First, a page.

These huge cost increases are causing some employers and the federal government to re-evaluate just how rich a healthcare package they can afford to provide, and whether they can afford benefits such as vision care at all. This is an interesting dichotomy in a time when patients are demanding more choice and better optical benefits.
In some cases, it's meant dropping or reducing funded benefits, or increasing co-payments or other patient funding. In other cases, it's meant that certain funded vision programs have converted to discount programs in an effort to provide valuable employees with some semblance of vision benefits, but without the costs for employers.
In any event, it seems unlikely that any current, significant growth rate claimed for those with new managed vision care benefits can be sustained over the long-term. We're already seeing some indications that the growth rate for persons with vision benefits is flattening. Also, there's evidence that the bigger, national vision plans are cannibalizing each other and their smaller, regional and local competitors for a limited pool of potential patients. Much of the ballyhooed growth for certain big name players has come about from mergers and acquisitions, not as the result of successful new sales.
Is it a bad thing?
Unlike the 1970s and 1980s, when certain groups could flex their muscles and demand ancillary benefits such as vision care, in some cases that power may wane over the next few years. It's clear that certain populations that had and consistently utilized funded vision care benefits are losing those benefits and may not regain them.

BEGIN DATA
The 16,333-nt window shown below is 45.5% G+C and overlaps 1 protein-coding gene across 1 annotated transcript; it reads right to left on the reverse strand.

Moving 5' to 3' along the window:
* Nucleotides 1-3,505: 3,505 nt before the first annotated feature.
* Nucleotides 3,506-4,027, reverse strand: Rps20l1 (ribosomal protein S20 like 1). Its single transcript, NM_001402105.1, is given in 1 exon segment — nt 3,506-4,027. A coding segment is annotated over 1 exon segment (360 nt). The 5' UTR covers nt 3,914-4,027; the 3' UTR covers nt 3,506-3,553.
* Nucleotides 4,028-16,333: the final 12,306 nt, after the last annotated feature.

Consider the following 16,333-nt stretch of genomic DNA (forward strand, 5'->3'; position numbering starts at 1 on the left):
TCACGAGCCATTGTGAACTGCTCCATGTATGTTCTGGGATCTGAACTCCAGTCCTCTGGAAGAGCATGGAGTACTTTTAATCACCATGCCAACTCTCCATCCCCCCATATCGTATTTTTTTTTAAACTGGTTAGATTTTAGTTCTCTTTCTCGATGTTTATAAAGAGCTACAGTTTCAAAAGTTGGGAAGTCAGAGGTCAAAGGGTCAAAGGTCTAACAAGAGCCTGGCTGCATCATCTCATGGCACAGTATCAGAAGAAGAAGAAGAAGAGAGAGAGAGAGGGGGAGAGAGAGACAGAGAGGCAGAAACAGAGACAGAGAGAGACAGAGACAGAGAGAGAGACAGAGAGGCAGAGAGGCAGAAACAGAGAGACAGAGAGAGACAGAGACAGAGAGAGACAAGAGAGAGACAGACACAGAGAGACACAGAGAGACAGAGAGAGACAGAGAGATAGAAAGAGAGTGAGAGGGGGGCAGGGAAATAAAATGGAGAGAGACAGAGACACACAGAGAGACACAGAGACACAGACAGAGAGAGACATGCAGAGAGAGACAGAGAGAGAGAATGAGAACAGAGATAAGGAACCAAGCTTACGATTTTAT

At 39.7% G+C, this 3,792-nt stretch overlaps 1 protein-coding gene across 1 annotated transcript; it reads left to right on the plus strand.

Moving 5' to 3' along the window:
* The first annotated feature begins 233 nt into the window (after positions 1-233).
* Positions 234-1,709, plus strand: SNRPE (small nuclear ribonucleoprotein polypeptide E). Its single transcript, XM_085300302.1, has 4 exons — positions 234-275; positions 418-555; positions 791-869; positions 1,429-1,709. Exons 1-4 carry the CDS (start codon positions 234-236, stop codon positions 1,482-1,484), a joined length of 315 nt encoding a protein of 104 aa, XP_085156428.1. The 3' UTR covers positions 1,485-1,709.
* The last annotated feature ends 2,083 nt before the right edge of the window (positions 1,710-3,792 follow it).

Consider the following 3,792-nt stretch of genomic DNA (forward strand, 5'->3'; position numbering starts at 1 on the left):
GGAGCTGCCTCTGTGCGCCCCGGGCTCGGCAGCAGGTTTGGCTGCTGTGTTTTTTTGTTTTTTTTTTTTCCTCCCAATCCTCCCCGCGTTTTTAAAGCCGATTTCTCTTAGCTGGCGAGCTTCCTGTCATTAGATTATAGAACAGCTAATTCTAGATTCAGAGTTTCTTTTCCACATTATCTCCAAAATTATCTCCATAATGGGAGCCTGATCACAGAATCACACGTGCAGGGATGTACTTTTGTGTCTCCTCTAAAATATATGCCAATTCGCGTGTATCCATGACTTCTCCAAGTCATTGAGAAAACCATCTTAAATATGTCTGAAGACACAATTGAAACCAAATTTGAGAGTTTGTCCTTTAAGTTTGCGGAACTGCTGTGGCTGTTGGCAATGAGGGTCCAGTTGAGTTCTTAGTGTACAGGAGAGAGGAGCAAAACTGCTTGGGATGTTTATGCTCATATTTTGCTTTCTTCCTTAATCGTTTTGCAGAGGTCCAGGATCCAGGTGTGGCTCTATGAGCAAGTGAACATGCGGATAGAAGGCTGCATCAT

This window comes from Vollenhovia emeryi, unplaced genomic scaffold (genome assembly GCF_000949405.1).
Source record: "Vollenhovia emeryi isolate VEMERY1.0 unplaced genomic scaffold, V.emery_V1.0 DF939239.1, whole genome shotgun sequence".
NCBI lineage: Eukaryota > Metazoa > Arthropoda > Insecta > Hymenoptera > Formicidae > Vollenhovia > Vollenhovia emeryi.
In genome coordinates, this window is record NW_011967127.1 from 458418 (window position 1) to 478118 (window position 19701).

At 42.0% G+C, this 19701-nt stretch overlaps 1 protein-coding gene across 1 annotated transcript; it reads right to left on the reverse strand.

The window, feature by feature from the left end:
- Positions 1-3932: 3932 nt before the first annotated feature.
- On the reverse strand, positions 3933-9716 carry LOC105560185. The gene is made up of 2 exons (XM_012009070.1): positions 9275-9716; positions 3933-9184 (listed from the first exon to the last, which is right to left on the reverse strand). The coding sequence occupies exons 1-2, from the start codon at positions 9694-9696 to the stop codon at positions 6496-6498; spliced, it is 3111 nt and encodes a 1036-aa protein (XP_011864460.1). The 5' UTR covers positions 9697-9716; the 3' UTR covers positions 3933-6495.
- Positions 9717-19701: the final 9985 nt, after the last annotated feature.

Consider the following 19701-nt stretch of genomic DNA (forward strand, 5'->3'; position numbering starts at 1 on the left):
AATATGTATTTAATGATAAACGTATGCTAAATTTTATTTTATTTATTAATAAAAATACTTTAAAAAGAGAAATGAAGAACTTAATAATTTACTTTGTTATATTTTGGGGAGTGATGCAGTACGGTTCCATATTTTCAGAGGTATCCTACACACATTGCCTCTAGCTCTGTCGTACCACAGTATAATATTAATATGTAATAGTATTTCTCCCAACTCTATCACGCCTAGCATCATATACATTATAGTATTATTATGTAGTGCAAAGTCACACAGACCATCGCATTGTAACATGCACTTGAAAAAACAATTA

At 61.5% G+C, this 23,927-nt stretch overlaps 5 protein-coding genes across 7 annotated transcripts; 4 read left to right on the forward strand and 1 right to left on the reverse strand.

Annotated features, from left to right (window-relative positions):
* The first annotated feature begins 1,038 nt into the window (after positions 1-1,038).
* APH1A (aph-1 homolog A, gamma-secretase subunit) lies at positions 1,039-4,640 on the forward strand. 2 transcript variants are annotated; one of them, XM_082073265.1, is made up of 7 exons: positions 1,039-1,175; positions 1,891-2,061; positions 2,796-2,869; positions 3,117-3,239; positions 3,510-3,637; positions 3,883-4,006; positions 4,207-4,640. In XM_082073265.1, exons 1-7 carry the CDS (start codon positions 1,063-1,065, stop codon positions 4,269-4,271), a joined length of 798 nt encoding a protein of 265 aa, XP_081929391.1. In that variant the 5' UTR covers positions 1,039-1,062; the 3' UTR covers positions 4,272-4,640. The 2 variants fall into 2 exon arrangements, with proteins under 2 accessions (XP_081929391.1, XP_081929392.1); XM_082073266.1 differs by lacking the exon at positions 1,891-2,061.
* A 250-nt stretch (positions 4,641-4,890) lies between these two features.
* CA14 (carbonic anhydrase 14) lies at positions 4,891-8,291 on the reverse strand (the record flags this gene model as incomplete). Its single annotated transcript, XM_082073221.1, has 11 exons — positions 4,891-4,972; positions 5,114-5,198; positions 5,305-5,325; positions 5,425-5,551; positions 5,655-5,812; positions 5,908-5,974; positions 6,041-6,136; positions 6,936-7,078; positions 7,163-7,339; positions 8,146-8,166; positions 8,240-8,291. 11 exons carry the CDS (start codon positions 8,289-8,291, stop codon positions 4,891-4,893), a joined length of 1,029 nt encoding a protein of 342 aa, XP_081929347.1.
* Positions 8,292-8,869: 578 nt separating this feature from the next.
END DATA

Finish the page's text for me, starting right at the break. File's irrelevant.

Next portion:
Medicare HMOs offered free vision exams, and often, free eyeglasses as an inducement to get senior citizens to join. Today that has mostly ended -- certainly for eyewear -- as some Medicare HMOs cut perk benefits and others simply close the doors and leave the HMO marketplace.
So, is some or all of that bad for optometry? Everything else being equal, it's probably not disastrous if your local HMO stops funding routine vision care services or significantly cuts back on covered benefits. After all, unless those patients change to another HMO, which perhaps isn't an option with Medicare-Choice products no longer available in some markets, they'll revert back into the private pay pool for vision care. Your usual and customary fees apply at that point rather than at the deeply discounted fees paid by the HMO or imposed as part of participation in a discount program.
Keeping your patients
The challenge is to get the patients back into your office when a third party no longer pays the bill or directs patients to a defined provider panel. Hopefully, you've done a good job and provided quality care to generate some measure of patient loyalty so those folks will keep coming back despite the price inducements of the super discounters.
Your bottom-line issue for prospering in an ever-more chaotic managed care world is to cultivate a healthy, private-pay patient base. It's no secret that year after year you work harder for less return on HMO patients.
Research tells us that managed care represents a huge slice of the typical O.D.'s daily patient volume. However, those appointments return a disproportionately small slice of total revenues, and a still smaller slice of profits. This is partly because so many optometrists participate in so many financially terrible third-party plans. See "Managed Care Patient Volumes and Income," below.
A few ideas
You'll certainly want to craft a carefully worded letter targeting your patients who leave their HMOs, or whose health plans make significant changes in their vision benefits.